“There are a lot of people talking about local food. FarmLink’s doing local food,” Jerry Adams, co-founder of FarmLink, insisted as chefs and farmers bustled around the FarmLink headquarters, located at 1111 Godfrey.
The warehouse where FarmLink distributes products every Wednesday is not a place short on talk, however. Farmers, cheese producers and chefs from award-winning restaurants and country clubs gather together and discuss the merits and complications associated with locally-sourced food.
Named the Most Innovative Business in Grand Rapids in 2013, FarmLink is a business that connects West Michigan restaurants and institutions with farmers to provide high-quality, local food in an efficient manner.
In a model similar to Amazon, farmers post the amount of available produce each week, FarmLink compiles a catalog, chefs order the quantity of food they need for the week and then receive the products from the FarmLink hub.
The need for a better system of food distribution became apparent to Adams when he visited the Fulton Street Farmer’s Market over 15 years ago. He observed farmers who had lost money and wasted food on a rainy day, as well as the inconsistency of food ability.
After years of experience heading up the West Michigan Food Co-op, Adams took a step toward building efficiency into the restaurant industry.
“People talk about building transparency into the system, but the transparency should already be built in. That’s what we’re doing at FarmLink,” he said.
The idea gained traction with Paul Quinn, an ex-investment banker who joined Adams in making FarmLink a reality. “I saw the beauty and simplicity in the model and saw that it was how food should be distributed,” he said.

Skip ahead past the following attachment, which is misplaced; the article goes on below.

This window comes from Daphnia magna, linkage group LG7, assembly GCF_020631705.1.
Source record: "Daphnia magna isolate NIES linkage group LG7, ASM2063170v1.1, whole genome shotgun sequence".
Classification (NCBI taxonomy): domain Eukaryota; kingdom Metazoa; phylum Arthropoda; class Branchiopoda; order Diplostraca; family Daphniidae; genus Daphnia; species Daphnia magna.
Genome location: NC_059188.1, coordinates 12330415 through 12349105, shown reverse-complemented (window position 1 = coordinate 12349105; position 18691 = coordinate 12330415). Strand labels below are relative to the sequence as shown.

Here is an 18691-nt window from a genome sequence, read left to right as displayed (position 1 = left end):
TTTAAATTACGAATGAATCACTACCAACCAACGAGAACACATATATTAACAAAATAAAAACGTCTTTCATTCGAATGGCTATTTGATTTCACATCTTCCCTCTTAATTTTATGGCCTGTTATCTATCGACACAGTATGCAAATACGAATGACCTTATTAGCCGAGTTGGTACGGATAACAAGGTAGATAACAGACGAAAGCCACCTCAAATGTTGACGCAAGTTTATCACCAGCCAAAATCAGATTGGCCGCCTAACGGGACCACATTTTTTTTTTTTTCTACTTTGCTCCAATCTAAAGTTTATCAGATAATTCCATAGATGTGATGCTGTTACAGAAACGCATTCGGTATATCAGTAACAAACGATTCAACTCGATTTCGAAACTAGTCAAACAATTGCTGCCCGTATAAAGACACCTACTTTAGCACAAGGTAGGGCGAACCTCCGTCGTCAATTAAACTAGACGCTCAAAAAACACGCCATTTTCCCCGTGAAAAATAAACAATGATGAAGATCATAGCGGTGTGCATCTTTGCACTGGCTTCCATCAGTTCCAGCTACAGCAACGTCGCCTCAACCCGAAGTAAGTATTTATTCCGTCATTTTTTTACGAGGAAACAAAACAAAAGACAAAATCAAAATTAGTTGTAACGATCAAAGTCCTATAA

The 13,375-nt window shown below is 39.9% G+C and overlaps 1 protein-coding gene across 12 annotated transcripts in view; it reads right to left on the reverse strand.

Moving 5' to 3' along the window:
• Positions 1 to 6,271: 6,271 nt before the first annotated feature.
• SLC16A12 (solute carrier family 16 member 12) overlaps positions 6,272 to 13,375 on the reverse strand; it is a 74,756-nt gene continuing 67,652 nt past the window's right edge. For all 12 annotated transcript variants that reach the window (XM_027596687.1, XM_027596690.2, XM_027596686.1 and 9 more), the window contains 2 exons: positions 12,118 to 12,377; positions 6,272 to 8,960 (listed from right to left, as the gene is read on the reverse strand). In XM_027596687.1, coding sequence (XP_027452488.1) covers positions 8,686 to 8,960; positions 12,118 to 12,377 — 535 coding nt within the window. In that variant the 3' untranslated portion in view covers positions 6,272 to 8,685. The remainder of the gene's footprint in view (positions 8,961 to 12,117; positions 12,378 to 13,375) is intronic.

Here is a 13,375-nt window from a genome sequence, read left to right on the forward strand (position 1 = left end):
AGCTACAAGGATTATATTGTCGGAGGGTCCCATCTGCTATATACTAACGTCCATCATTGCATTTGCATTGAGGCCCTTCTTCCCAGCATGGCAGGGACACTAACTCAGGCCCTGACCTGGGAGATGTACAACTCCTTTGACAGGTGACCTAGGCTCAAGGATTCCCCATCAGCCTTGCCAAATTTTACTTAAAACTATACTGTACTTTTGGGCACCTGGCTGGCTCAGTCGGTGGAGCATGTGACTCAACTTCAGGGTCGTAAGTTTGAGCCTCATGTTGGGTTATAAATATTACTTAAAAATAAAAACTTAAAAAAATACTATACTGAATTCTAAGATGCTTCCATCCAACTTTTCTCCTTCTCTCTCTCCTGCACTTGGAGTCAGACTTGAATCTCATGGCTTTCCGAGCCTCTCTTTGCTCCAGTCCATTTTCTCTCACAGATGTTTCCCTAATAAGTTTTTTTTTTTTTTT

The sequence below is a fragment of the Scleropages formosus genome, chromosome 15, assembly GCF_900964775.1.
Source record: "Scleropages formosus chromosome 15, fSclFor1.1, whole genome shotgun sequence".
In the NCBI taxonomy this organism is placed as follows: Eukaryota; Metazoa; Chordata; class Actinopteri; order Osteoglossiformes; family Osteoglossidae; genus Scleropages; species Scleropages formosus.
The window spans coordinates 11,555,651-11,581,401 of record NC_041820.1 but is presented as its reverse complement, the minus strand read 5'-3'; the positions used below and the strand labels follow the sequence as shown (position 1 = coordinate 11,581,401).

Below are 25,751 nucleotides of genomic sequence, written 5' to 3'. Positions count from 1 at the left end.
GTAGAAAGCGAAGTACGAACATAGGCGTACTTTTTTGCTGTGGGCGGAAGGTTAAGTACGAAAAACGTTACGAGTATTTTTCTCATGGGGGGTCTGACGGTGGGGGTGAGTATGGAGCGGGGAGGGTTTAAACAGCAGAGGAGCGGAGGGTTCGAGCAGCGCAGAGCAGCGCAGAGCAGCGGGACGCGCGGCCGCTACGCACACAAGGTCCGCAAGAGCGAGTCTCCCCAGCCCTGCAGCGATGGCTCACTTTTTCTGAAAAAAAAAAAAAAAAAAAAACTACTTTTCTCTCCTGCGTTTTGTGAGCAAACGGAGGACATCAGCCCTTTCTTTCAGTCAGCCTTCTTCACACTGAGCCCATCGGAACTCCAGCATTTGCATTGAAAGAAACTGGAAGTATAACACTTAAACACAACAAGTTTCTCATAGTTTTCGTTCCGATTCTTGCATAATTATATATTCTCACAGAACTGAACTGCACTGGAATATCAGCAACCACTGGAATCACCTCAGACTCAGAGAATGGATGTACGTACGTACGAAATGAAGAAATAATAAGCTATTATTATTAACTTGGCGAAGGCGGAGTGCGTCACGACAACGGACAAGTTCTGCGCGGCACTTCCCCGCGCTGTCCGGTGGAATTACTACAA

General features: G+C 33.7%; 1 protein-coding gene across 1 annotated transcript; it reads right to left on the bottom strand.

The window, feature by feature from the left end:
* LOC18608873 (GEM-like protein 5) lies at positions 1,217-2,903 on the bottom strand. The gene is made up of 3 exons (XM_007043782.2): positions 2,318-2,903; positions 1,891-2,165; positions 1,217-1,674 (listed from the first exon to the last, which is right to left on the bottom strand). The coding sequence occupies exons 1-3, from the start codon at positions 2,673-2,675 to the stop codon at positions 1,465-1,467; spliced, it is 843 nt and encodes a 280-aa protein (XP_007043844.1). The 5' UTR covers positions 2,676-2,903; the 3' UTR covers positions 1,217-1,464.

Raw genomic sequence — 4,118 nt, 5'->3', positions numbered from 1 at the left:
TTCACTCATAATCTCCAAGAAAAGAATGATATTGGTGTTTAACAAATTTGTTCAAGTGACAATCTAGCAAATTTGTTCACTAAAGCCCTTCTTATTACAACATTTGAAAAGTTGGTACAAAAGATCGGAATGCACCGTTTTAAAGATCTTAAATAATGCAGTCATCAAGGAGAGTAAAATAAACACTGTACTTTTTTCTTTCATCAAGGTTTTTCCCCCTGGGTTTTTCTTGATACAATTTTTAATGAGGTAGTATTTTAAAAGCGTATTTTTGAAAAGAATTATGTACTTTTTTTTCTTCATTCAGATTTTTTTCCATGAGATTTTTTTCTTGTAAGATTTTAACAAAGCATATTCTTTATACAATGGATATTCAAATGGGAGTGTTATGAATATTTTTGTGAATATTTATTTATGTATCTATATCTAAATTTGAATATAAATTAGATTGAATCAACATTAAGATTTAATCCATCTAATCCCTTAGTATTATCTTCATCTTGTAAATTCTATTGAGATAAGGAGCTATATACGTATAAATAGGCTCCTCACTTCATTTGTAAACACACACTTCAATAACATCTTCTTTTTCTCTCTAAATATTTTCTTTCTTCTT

Adams argues that the FarmLink model is the best for both farmers and consumers. “In the conventional way of food distribution, seven people touch the food, with five in between the farmer and end buyer.
What are those five doing? Most of the time they mark up the food but don’t even touch it. So who’s getting ripped off? The seller and the buyer.”
In the past, chefs using local ingredients had to personally set up multiple deliveries with farmers, but FarmLink has provided a streamlined service for a small cost.
Typical food distributors mark up prices by 30 percent, but FarmLink takes only five percent. “Large-scale distributors tell the farmer what to charge. I ask the farmer how much it costs to grow their product,” Adams said.
To avoid farmers abusing the system, FarmLink vets all potential growers and obtains information about their practices. The company doesn’t set specific standards for farmers to follow, however, arguing for the role of the free market to determine quality.
“All the clicks from the chefs shape what we do,” Adams explains. “We don’t shape or pre-decide who’s going to succeed. We want to have the whole spectrum of food products. We have artisan cheese and we have bags of mozzarella. The only thing is that it has to be local.”
Local chefs have been eager to get on board with the business concept. “FarmLink is awesome because they give farmers a solid outlet to sell their product to chefs and not crossing your fingers and bringing your product to the farmers market,” said Chris Perkey, chef at Osteria Rossa.
FarmLink has helped to shape a culture of communication and relationship between farmer and chef. “They have to make a living or it doesn’t work. You need to communicate with the farmer to make sure that he’s making a living,” Perkey said.
“We’ll share if we got a great product from a farm, and that spreads and you can investigate that farmer and establish a relationship,” another chef added.
As FarmLink’s growth surged into the triple digits in the past year and restaurants like Osteria Rossa have gained success serving locally-sourced food, the organization looks to future growth.
“There are a lot of universities that we’d love to do work with that have students who are genuinely interested,” Quinn stated, pointing to the large quantities of produce they have at their disposal. “You want a local food year? We’ll bring it.”